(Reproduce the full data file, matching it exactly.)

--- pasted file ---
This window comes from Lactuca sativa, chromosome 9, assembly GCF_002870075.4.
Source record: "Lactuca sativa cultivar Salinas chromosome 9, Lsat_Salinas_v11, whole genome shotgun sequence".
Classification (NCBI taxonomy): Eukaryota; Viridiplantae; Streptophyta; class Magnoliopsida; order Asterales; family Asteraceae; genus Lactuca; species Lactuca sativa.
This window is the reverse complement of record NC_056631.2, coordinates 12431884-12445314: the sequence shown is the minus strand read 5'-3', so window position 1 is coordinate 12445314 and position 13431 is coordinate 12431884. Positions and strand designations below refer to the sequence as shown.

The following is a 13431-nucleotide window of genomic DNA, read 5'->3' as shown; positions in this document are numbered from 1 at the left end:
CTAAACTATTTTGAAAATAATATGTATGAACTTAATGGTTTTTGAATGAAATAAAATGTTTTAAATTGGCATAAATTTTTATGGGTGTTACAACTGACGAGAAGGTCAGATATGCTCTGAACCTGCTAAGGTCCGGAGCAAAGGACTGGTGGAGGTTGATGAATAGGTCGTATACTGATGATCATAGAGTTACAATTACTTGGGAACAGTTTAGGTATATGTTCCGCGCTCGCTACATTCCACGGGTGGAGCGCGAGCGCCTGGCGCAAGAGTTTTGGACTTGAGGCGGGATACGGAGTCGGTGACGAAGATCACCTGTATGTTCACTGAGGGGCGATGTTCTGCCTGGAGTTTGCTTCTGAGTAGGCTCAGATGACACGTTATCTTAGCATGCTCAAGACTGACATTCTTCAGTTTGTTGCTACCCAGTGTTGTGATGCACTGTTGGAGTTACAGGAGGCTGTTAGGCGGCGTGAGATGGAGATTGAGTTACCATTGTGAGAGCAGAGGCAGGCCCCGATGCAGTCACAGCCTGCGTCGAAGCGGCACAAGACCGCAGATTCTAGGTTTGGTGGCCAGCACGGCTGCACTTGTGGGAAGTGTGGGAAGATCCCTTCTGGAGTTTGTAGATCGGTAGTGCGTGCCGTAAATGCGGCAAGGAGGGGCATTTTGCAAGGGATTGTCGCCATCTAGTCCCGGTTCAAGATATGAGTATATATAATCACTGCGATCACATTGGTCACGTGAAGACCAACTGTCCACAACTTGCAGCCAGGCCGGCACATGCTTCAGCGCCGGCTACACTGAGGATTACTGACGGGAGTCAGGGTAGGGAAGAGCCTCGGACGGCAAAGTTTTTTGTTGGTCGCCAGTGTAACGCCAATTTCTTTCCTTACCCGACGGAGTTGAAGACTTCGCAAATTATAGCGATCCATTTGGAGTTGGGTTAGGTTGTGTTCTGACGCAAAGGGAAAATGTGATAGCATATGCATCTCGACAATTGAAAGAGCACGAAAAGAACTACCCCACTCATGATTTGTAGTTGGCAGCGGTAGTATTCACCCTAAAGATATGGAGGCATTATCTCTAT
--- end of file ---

This window comes from Lactuca sativa, chromosome 9, assembly GCF_002870075.4.
Source record: "Lactuca sativa cultivar Salinas chromosome 9, Lsat_Salinas_v11, whole genome shotgun sequence".
Classification (NCBI taxonomy): Eukaryota; Viridiplantae; Streptophyta; class Magnoliopsida; order Asterales; family Asteraceae; genus Lactuca; species Lactuca sativa.
This window is the reverse complement of record NC_056631.2, coordinates 12431884-12445314: the sequence shown is the minus strand read 5'-3', so window position 1 is coordinate 12445314 and position 13431 is coordinate 12431884. Positions and strand designations below refer to the sequence as shown.

The following is a 13431-nucleotide window of genomic DNA, read 5'->3' as shown; positions in this document are numbered from 1 at the left end:
CTAAACTATTTTGAAAATAATATGTATGAACTTAATGGTTTTTGAATGAAATAAAATGTTTTAAATTGGCATAAATTTTTATGGGTGTTACAACTGACGAGAAGGTCAGATATGCTCTGAACCTGCTAAGGTCCGGAGCAAAGGACTGGTGGAGGTTGATGAATAGGTCGTATACTGATGATCATAGAGTTACAATTACTTGGGAACAGTTTAGGTATATGTTCCGCGCTCGCTACATTCCACGGGTGGAGCGCGAGCGCCTGGCGCAAGAGTTTTGGACTTGAGGCGGGATACGGAGTCGGTGACGAAGATCACCTGTATGTTCACTGAGGGGCGATGTTCTGCCTGGAGTTTGCTTCTGAGTAGGCTCAGATGACACGTTATCTTAGCATGCTCAAGACTGACATTCTTCAGTTTGTTGCTACCCAGTGTTGTGATGCACTGTTGGAGTTACAGGAGGCTGTTAGGCGGCGTGAGATGGAGATTGAGTTACCATTGTGAGAGCAGAGGCAGGCCCCGATGCAGTCACAGCCTGCGTCGAAGCGGCACAAGACCGCAGATTCTAGGTTTGGTGGCCAGCACGGCTGCACTTGTGGGAAGTGTGGGAAGATCCCTTCTGGAGTTTGTAGATCGGTAGTGCGTGCCGTAAATGCGGCAAGGAGGGGCATTTTGCAAGGGATTGTCGCCATCTAGTCCCGGTTCAAGATATGAGTATATATAATCACTGCGATCACATTGGTCACGTGAAGACCAACTGTCCACAACTTGCAGCCAGGCCGGCACATGCTTCAGCGCCGGCTACACTGAGGATTACTGACGGGAGTCAGGGTAGGGAAGAGCCTCGGACGGCAAAGTTTTTTGTTGGTCGCCAGTGTAACGCCAATTTCTTTCCTTACCCGACGGAGTTGAAGACTTCGCAAATTATAGCGATCCATTTGGAGTTGGGTTAGGTTGTGTTCTGACGCAAAGGGAAAATGTGATAGCATATGCATCTCGACAATTGAAAGAGCACGAAAAGAACTACCCCACTCATGATTTGTAGTTGGCAGCGGTAGTATTCACCCTAAAGATATGGAGGCATTATCTCTAT